A customer complained to her provider about a series of Internet faults that had disrupted her service for periods in June, August, October, November and December 2008.
Having read the Customer Complaints Code on the TDR website, she logged a formal complaint with her provider around the middle of December 2008. The provider responded that it would investigate and get back to her.
Eventually the customer received a letter of apology and an offer of goodwill credits for the times that the service was unavailable. The customer was not happy with the response and (because nearly 6 weeks had passed since lodging her complaint) contacted TDR to say that her complaint had reached deadlock. She advised that she was looking for a guarantee that there would be no further disruption to her internet services. She also requested 6 months credit for the inconvenience and an apology for failing to resolve the dispute within 6-week timeframe required by the Customer Complaints Code.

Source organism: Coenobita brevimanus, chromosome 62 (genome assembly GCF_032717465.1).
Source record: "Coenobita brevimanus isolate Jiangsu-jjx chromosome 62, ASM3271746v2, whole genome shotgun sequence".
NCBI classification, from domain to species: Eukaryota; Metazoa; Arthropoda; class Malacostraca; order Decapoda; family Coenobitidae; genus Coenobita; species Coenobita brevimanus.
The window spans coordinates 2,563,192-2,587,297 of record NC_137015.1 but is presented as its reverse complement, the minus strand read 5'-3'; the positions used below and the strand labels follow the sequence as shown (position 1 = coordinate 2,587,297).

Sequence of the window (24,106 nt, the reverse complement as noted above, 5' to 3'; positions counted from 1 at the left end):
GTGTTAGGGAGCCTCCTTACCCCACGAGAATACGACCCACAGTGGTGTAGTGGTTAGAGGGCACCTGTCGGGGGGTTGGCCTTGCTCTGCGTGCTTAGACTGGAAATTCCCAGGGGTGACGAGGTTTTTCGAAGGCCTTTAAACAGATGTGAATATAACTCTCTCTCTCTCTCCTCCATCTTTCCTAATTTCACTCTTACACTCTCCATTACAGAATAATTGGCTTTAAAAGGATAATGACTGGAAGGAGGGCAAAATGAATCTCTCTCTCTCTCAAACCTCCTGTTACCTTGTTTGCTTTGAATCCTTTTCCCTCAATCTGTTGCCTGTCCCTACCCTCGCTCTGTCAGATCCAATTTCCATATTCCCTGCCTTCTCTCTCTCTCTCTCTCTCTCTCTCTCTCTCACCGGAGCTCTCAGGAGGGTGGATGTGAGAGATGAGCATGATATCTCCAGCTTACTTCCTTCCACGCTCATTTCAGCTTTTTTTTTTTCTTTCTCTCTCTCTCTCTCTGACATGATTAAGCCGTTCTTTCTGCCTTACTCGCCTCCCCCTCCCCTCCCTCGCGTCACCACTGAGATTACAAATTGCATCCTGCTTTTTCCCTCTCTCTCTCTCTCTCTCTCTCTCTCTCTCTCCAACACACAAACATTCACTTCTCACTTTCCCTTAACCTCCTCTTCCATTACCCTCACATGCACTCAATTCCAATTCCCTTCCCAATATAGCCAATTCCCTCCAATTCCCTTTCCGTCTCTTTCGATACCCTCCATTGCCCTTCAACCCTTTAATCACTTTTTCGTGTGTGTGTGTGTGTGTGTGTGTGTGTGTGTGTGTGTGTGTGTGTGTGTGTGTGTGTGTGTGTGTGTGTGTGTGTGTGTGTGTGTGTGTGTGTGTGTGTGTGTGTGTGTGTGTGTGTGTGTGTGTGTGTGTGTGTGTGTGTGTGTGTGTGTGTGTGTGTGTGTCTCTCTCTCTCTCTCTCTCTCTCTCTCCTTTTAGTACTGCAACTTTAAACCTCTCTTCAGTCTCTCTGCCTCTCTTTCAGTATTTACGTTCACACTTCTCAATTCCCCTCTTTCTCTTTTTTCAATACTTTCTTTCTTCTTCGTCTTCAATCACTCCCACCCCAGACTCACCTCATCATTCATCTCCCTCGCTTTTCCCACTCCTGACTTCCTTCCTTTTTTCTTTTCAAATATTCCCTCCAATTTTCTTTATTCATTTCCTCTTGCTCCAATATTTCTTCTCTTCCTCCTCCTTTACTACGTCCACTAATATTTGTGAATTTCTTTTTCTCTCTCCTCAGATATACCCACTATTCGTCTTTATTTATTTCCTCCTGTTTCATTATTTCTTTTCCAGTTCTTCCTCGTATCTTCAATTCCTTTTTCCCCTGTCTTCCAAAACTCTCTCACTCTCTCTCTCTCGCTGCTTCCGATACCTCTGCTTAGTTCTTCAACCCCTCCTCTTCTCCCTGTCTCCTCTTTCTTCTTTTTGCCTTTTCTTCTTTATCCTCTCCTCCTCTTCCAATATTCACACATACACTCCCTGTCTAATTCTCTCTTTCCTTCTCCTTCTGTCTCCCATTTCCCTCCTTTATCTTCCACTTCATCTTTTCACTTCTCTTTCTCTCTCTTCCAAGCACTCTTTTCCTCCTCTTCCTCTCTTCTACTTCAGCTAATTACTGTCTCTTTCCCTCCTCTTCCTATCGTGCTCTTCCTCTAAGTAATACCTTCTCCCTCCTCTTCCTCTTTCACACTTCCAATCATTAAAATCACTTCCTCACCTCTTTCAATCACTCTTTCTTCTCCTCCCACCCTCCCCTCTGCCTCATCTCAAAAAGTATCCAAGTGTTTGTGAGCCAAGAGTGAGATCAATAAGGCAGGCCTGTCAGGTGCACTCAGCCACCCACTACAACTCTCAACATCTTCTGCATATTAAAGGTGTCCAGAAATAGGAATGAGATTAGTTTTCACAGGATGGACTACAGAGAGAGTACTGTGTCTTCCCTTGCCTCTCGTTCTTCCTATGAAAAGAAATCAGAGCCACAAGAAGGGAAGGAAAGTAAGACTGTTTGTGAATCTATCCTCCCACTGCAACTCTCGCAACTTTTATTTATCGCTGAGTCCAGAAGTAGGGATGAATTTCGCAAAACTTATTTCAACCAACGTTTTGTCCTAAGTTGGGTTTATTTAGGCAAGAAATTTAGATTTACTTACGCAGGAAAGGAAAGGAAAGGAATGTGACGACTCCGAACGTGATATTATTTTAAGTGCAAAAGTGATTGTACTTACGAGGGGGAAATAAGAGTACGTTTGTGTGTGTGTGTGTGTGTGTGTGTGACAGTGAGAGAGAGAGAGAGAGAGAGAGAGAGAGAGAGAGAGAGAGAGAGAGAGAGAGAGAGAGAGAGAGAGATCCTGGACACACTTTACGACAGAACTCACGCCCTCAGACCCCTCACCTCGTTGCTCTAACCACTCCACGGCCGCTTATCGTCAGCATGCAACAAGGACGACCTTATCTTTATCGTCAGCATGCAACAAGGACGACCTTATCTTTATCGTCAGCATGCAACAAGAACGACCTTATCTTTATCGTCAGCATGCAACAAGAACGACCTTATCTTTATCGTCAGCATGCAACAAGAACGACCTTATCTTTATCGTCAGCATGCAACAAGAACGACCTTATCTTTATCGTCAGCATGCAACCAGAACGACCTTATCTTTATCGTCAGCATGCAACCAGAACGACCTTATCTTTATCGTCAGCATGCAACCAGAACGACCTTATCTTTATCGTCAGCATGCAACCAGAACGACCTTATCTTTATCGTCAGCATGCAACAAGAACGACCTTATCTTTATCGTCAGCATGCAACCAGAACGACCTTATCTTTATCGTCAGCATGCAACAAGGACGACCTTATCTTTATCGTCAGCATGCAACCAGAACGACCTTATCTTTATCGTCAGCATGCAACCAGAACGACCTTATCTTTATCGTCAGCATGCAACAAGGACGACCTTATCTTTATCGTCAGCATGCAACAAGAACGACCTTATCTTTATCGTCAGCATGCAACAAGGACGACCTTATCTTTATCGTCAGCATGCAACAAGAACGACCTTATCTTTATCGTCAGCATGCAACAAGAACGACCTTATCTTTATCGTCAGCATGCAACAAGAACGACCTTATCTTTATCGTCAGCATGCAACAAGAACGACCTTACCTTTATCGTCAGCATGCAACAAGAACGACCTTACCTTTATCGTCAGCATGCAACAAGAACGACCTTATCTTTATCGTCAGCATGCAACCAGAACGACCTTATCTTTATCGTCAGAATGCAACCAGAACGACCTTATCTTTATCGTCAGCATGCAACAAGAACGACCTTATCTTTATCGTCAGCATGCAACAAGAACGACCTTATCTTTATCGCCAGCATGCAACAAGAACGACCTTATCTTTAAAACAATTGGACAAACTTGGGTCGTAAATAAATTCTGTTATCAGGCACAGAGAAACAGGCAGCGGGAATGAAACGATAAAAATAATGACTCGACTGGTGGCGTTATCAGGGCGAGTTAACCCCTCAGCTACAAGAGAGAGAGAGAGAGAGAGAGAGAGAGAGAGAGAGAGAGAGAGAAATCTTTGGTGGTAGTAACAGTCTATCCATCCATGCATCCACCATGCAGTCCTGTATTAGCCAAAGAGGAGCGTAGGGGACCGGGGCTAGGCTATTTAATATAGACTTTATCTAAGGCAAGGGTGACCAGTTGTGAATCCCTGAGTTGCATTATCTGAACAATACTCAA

After TDR became involved it became clear that the company had tried to contact the customer on a number of occasions and had finally sent a letter in an attempt to resolve the complaint (all within 6 weeks). The company explained that, whilst they always aimed to provide an uninterrupted service, they could not guarantee that faults would not recur (this had been a terms in the contract she signed). The provider also made an improved goodwill offer. The customer was still not satisfied and so the matter moved to conciliation.
Following discussion with the conciliator the customer was offered an apology and 4 months credit as a good will gesture. The customer accepted this offer. She also accepted that it was impossible for a provider to guarantee that faults (sometimes beyound the provider's control) would not occur, but that when they did the provider would make every effort to resolve them within a reasonable time.